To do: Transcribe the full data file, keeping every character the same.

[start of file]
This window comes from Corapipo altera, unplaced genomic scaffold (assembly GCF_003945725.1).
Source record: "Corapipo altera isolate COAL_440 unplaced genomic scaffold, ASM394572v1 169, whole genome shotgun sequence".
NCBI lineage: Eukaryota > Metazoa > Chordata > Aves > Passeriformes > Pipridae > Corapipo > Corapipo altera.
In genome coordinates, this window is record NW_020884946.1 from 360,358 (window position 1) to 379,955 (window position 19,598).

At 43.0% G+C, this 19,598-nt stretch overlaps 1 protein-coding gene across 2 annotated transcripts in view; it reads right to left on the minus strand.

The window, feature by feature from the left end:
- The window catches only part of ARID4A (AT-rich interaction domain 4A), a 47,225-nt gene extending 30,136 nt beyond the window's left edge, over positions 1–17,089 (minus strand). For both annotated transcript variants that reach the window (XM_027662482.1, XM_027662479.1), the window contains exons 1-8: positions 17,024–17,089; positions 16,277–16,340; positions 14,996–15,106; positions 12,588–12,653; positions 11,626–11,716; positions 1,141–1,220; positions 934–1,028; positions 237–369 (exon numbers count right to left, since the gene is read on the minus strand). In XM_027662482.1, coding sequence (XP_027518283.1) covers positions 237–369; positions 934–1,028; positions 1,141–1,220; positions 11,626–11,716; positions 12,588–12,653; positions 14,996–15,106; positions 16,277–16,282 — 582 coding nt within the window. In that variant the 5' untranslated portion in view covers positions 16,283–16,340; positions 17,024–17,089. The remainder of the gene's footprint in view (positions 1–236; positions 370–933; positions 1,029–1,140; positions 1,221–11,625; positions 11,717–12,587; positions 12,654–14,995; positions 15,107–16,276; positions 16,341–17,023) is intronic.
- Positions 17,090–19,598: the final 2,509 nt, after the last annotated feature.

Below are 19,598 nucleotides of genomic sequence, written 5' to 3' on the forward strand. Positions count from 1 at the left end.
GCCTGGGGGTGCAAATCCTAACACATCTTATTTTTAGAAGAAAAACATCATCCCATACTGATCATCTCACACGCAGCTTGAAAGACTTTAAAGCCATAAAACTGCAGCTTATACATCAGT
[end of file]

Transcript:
This window comes from Corapipo altera, unplaced genomic scaffold (assembly GCF_003945725.1).
Source record: "Corapipo altera isolate COAL_440 unplaced genomic scaffold, ASM394572v1 169, whole genome shotgun sequence".
NCBI lineage: Eukaryota > Metazoa > Chordata > Aves > Passeriformes > Pipridae > Corapipo > Corapipo altera.
In genome coordinates, this window is record NW_020884946.1 from 360,358 (window position 1) to 379,955 (window position 19,598).

At 43.0% G+C, this 19,598-nt stretch overlaps 1 protein-coding gene across 2 annotated transcripts in view; it reads right to left on the minus strand.

The window, feature by feature from the left end:
- The window catches only part of ARID4A (AT-rich interaction domain 4A), a 47,225-nt gene extending 30,136 nt beyond the window's left edge, over positions 1–17,089 (minus strand). For both annotated transcript variants that reach the window (XM_027662482.1, XM_027662479.1), the window contains exons 1-8: positions 17,024–17,089; positions 16,277–16,340; positions 14,996–15,106; positions 12,588–12,653; positions 11,626–11,716; positions 1,141–1,220; positions 934–1,028; positions 237–369 (exon numbers count right to left, since the gene is read on the minus strand). In XM_027662482.1, coding sequence (XP_027518283.1) covers positions 237–369; positions 934–1,028; positions 1,141–1,220; positions 11,626–11,716; positions 12,588–12,653; positions 14,996–15,106; positions 16,277–16,282 — 582 coding nt within the window. In that variant the 5' untranslated portion in view covers positions 16,283–16,340; positions 17,024–17,089. The remainder of the gene's footprint in view (positions 1–236; positions 370–933; positions 1,029–1,140; positions 1,221–11,625; positions 11,717–12,587; positions 12,654–14,995; positions 15,107–16,276; positions 16,341–17,023) is intronic.
- Positions 17,090–19,598: the final 2,509 nt, after the last annotated feature.

Below are 19,598 nucleotides of genomic sequence, written 5' to 3' on the forward strand. Positions count from 1 at the left end.
GCCTGGGGGTGCAAATCCTAACACATCTTATTTTTAGAAGAAAAACATCATCCCATACTGATCATCTCACACGCAGCTTGAAAGACTTTAAAGCCATAAAACTGCAGCTTATACATCAGT